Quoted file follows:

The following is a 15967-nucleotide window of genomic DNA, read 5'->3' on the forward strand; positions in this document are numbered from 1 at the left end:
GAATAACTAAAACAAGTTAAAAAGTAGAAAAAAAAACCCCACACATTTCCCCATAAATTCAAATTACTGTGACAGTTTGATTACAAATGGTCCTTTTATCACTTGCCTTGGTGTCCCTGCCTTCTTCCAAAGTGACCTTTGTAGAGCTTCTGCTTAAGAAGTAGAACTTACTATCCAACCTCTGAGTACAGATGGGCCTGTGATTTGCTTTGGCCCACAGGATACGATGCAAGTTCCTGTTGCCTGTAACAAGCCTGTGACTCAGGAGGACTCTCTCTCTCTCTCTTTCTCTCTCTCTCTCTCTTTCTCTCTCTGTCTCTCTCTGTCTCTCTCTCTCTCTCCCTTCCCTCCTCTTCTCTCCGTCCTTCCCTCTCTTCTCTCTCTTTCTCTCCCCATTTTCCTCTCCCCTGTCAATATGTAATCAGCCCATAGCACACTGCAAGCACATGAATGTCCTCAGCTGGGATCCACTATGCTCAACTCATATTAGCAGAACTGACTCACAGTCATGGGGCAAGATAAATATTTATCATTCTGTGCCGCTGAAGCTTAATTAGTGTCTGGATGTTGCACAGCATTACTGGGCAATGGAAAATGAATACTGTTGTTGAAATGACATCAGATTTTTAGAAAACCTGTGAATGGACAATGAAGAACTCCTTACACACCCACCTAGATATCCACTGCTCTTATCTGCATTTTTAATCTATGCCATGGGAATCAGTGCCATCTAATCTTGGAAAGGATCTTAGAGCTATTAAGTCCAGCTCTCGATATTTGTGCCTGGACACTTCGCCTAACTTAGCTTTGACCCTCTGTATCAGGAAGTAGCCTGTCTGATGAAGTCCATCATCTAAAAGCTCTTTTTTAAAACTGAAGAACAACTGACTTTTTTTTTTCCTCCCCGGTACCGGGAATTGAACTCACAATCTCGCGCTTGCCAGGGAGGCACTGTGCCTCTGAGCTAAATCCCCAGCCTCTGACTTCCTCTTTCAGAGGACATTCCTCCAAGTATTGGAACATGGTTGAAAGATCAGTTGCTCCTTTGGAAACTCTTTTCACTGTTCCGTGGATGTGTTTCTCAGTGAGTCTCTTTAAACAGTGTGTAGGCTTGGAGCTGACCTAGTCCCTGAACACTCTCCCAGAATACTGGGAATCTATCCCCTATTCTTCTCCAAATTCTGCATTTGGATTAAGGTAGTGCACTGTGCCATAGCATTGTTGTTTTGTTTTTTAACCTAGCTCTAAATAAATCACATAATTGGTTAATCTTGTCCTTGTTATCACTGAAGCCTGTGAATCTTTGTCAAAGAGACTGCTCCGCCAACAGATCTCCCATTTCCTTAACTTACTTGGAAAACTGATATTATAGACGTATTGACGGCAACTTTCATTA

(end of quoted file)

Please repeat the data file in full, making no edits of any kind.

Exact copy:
The following is a 15967-nucleotide window of genomic DNA, read 5'->3' on the forward strand; positions in this document are numbered from 1 at the left end:
GAATAACTAAAACAAGTTAAAAAGTAGAAAAAAAAACCCCACACATTTCCCCATAAATTCAAATTACTGTGACAGTTTGATTACAAATGGTCCTTTTATCACTTGCCTTGGTGTCCCTGCCTTCTTCCAAAGTGACCTTTGTAGAGCTTCTGCTTAAGAAGTAGAACTTACTATCCAACCTCTGAGTACAGATGGGCCTGTGATTTGCTTTGGCCCACAGGATACGATGCAAGTTCCTGTTGCCTGTAACAAGCCTGTGACTCAGGAGGACTCTCTCTCTCTCTCTTTCTCTCTCTCTCTCTCTTTCTCTCTCTGTCTCTCTCTGTCTCTCTCTCTCTCTCCCTTCCCTCCTCTTCTCTCCGTCCTTCCCTCTCTTCTCTCTCTTTCTCTCCCCATTTTCCTCTCCCCTGTCAATATGTAATCAGCCCATAGCACACTGCAAGCACATGAATGTCCTCAGCTGGGATCCACTATGCTCAACTCATATTAGCAGAACTGACTCACAGTCATGGGGCAAGATAAATATTTATCATTCTGTGCCGCTGAAGCTTAATTAGTGTCTGGATGTTGCACAGCATTACTGGGCAATGGAAAATGAATACTGTTGTTGAAATGACATCAGATTTTTAGAAAACCTGTGAATGGACAATGAAGAACTCCTTACACACCCACCTAGATATCCACTGCTCTTATCTGCATTTTTAATCTATGCCATGGGAATCAGTGCCATCTAATCTTGGAAAGGATCTTAGAGCTATTAAGTCCAGCTCTCGATATTTGTGCCTGGACACTTCGCCTAACTTAGCTTTGACCCTCTGTATCAGGAAGTAGCCTGTCTGATGAAGTCCATCATCTAAAAGCTCTTTTTTAAAACTGAAGAACAACTGACTTTTTTTTTTCCTCCCCGGTACCGGGAATTGAACTCACAATCTCGCGCTTGCCAGGGAGGCACTGTGCCTCTGAGCTAAATCCCCAGCCTCTGACTTCCTCTTTCAGAGGACATTCCTCCAAGTATTGGAACATGGTTGAAAGATCAGTTGCTCCTTTGGAAACTCTTTTCACTGTTCCGTGGATGTGTTTCTCAGTGAGTCTCTTTAAACAGTGTGTAGGCTTGGAGCTGACCTAGTCCCTGAACACTCTCCCAGAATACTGGGAATCTATCCCCTATTCTTCTCCAAATTCTGCATTTGGATTAAGGTAGTGCACTGTGCCATAGCATTGTTGTTTTGTTTTTTAACCTAGCTCTAAATAAATCACATAATTGGTTAATCTTGTCCTTGTTATCACTGAAGCCTGTGAATCTTTGTCAAAGAGACTGCTCCGCCAACAGATCTCCCATTTCCTTAACTTACTTGGAAAACTGATATTATAGACGTATTGACGGCAACTTTCATTA